This week, Donald Trump, the president of the world's largest economy, announced a $1 trillion stimulus package that will go directly to households and the small firms. This is meant to cushion the US economy against the impact of the coronavirus pandemic.
The Fed and most central banks have weighed in with a cut on the policy rate.
Elsewhere, in Italy mortgage payments have been suspended.
In short, governments and central banks are going flat out to cushion economies using both fiscal and monetary stimulus. That much is expected in Kenya for very localised reasons.
One, we are seeing dark clouds gathering around the grounded hospitality industry that normally has a huge multiplier effect on all sectors.
We can expect to hear the worst from the struggling Kenya Airways, hotel and restaurant establishments, tour operators and the whole supply chain extending to food suppliers and transport industry.
Two, imports are falling with the impact being felt in the small and medium enterprise (SME) haven of Nyamakima, Nairobi to everywhere on the ground.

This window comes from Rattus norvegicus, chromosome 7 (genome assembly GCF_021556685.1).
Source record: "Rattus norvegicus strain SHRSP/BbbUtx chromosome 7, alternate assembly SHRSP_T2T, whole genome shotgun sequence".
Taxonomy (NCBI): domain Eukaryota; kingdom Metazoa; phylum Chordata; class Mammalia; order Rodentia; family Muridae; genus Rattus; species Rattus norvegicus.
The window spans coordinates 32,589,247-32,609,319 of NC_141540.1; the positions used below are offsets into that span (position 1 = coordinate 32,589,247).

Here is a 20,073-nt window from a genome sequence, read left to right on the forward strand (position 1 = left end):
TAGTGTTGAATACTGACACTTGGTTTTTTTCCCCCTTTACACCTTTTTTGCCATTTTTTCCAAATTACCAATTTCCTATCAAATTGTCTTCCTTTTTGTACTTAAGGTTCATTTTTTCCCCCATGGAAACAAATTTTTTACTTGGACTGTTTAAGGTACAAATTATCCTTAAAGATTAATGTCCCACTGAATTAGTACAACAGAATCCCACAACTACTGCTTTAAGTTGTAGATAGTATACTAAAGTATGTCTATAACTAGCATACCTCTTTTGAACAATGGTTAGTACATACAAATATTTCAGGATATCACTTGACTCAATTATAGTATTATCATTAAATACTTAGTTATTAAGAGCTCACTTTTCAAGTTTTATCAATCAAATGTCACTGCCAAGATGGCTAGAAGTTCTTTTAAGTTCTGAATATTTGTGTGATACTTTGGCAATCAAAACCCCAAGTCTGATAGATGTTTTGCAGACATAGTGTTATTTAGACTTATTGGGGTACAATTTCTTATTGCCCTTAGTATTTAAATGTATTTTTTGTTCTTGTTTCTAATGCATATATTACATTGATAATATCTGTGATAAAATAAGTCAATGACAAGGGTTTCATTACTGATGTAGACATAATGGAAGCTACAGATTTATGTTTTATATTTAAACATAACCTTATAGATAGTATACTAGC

Third, horticultural exporters are facing a lockdown in destination markets as well as the supply chain. Layoffs are coming.
So far Central Bank of Kenya has rolled out some incentives to the economy whose burden appears largely borne by bank shareholders — and probably mobile companies who will waive fees for amounts up to Sh1,000.
Among them is suspending electronic bank transfer fees and yesterday, directing banks to extend SME and personal loans for those "up to date as of March 2, 2020" by a year. Hopefully, this will work.
However, the real deal will be fiscal incentives that should put money in pockets and firms.